MILWAUKEE — If there truly is to be a Kobe Bryant sweepstakes, count Utah in.
That seems to be the safe read for those interpreting smoke signals from the Jazz, who — for fear of being accused of tampering with another team's player — aren't about to publicly acknowledge their interest in the apparently available Los Angeles Lakers superstar.
Make no mistake, though.
The Jazz, no matter what odds may be stacked against them, would like to be considered serious suitors.
Beyond standing interest that most NBA teams would have in someone widely regarded as one of the league's top five players, no one from Utah has directly shared the franchise's feelings with anyone in the Lakers front office.
No offer has been made for Bryant, who asked to be moved at the end of the past season.
No conversations have been held.
But after Lakers owner Jerry Buss went public late last week with his feelings about a potential deal involving Bryant — telling reporters from three Los Angeles-area newspapers, according to the Associated Press, that he "would certainly listen" to trade proposals for the two-time NBA scoring champ — the Jazz have quietly contemplated formally joining what is bound to be a rather long line, with Dallas and Chicago both supposedly near the front.
There are ample reasons to suspect they'll do just that.
And there are just as many to make them feel not only that they should be considered a bona fide contender, but also that they can convince Bryant he'd enjoy joining a small-market, low-profile club like Utah.
One is that the Jazz have bait, including 2004 All-Star Andrei Kirilenko — who just last month made known his desire to be traded. Another is that they have developed into a legitimate NBA playoff team, advancing to last season's Western Conference finals. Then there is the presence of point guard Deron Williams, a Team USA member with superstar potential.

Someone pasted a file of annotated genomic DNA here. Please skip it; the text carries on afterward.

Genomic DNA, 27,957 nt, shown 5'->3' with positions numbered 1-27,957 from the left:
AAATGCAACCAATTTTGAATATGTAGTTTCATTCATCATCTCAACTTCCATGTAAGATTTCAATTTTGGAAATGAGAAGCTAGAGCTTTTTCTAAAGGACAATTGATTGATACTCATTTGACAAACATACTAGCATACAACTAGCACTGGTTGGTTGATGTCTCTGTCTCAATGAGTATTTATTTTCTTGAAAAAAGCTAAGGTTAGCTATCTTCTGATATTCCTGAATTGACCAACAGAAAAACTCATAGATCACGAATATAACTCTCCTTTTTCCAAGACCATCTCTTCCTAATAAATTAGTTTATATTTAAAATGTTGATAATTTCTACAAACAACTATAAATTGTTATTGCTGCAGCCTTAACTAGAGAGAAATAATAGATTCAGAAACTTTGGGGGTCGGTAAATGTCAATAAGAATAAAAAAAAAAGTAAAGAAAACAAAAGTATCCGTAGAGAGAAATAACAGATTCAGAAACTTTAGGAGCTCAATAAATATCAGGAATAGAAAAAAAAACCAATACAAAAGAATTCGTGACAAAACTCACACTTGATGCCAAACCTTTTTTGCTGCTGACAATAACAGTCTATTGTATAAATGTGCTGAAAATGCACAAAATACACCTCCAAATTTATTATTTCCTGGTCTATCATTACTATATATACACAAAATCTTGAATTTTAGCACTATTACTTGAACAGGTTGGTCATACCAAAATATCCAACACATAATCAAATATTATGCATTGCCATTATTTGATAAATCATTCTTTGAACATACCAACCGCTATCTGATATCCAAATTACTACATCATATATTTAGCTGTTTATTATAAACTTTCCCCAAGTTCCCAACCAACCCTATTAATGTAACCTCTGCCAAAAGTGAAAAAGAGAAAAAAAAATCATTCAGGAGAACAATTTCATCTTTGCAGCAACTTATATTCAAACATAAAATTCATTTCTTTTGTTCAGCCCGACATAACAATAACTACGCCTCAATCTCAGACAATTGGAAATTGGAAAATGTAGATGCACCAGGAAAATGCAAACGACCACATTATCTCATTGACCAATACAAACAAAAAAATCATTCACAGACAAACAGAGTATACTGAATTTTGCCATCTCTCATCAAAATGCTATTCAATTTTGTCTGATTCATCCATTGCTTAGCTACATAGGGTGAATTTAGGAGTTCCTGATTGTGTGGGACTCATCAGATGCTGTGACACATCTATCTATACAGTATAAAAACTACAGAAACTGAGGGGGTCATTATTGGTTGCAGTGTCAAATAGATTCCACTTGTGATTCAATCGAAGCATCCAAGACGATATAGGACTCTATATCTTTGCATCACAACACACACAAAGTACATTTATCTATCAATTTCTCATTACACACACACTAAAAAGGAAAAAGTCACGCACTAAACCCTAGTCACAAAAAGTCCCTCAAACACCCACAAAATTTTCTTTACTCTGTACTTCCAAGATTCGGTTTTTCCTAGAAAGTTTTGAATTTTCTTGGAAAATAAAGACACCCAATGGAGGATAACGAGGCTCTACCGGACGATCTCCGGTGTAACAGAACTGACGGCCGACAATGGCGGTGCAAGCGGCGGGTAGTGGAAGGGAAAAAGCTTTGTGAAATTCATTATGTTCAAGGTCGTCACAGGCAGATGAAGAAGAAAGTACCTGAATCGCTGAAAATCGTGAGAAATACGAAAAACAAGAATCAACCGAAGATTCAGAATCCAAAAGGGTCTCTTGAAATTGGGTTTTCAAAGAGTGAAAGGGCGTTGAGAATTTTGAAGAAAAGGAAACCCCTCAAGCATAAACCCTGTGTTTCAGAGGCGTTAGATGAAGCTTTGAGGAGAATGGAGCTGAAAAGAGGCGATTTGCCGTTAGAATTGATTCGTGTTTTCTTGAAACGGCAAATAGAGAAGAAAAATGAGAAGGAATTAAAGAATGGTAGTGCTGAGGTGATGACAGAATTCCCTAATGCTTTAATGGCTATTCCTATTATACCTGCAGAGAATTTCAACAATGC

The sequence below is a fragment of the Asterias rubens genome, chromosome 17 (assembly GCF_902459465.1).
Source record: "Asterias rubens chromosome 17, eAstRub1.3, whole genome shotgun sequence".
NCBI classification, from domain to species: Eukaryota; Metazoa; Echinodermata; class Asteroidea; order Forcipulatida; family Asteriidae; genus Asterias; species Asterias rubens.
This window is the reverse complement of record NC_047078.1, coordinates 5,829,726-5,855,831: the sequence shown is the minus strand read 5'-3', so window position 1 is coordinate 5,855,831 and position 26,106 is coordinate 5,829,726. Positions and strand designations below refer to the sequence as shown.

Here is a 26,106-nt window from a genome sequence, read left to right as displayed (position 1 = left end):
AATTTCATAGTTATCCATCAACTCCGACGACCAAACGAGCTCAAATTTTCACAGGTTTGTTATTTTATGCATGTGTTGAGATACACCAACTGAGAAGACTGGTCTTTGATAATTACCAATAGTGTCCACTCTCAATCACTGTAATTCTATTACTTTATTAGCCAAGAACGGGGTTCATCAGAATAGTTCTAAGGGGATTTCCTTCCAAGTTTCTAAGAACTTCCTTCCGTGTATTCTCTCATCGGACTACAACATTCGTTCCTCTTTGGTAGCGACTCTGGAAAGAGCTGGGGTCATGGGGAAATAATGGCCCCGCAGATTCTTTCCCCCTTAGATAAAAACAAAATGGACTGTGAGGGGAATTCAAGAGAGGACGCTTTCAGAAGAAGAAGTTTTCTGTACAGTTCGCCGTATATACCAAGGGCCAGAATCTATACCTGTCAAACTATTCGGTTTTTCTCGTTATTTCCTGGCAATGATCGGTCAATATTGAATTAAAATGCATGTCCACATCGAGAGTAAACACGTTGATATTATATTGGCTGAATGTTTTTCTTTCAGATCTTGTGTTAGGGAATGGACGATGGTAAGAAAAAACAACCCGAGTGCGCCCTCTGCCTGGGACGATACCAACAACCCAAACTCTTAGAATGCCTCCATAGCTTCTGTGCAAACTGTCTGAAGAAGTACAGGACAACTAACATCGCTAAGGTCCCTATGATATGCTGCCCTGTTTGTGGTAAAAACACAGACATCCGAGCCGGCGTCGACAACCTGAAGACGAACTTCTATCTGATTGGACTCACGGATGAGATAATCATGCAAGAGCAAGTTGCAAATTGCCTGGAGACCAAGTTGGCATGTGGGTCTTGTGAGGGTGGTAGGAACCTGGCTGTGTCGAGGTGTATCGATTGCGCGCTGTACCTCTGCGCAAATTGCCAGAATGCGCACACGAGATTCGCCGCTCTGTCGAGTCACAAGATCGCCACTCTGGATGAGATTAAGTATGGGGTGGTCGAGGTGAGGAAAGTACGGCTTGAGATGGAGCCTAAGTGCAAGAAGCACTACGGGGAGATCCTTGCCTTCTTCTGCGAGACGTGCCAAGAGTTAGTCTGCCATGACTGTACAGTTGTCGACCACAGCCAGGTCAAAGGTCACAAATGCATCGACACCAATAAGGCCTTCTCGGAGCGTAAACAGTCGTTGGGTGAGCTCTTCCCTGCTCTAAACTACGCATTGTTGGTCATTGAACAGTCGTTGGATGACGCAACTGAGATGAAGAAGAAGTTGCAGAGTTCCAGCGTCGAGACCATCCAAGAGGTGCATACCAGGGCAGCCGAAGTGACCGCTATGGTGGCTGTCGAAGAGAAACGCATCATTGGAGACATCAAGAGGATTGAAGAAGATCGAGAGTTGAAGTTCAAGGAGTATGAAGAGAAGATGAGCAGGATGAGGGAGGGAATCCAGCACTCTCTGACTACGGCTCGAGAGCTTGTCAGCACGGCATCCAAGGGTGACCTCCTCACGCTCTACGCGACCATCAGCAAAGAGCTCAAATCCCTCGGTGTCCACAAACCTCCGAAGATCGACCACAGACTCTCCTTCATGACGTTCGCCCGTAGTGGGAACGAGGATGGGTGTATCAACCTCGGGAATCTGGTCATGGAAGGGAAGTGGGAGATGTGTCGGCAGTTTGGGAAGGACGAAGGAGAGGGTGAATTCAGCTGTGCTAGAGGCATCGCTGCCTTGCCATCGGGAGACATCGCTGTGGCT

It doesn't stop there.
Power forward Carlos Boozer, the Jazz's leading scorer last season, just happens to employ the same agent as Bryant — no inconsequential circumstance in NBA circles.
Moreover, Jazz owner Larry H. Miller is a risk-taker — and perhaps no move, even if it would cost the club dearly in terms of what it would have give up, has more potential reward than making a run for Bryant.
Or so the smoke seems to signal.
BOOZER UPDATE: On Saturday, Boozer did not dress for a second straight game since re-joining the team from Miami, where he was tending to a young son who is battling sickle cell anemia.
Jazz coach Jerry Sloan said he intends to have Boozer take part in a 3-on-3 workout today in Phoenix but suggested it was unlikely he'd play Monday night against the Suns.
MISC.: The Jazz are in the midst of playing four exhibition games over six nights — in four different time zones (at home, Detroit, Saturday's win at Milwaukee and Phoenix) ... Recent reports have suggested that the Jazz turned down an offseason trade that would have sent Phoenix forward Shawn Marion to Utah straight up for Kirilenko, but a Jazz source on Saturday suggested the rejected overture was much more complicated than that ... As expected, forward Matt Harpring (knee and ankle rehab), shooting guard C.J. Miles (grandmother's funeral) and free-agent forward Donnell Harvey (intestinal flu) all did not play Saturday. Harpring and Harvey both worked out before the game; Miles plans to re-join the team in Phoenix ... Former Jazz guard Mo Williams didn't play (sore shoulder) when Milwaukee visited Utah last Wednesday, but he scored a team-high 22 points Saturday ... Ex-Jazz big man Michael Ruffin played just seven minutes, but appears en route to securing a roster spot with the Bucks ... Former University of Utah star Andrew Bogut had seven rebounds and 10 points, including a game-opening dunk, in 22 minutes for Milwaukee.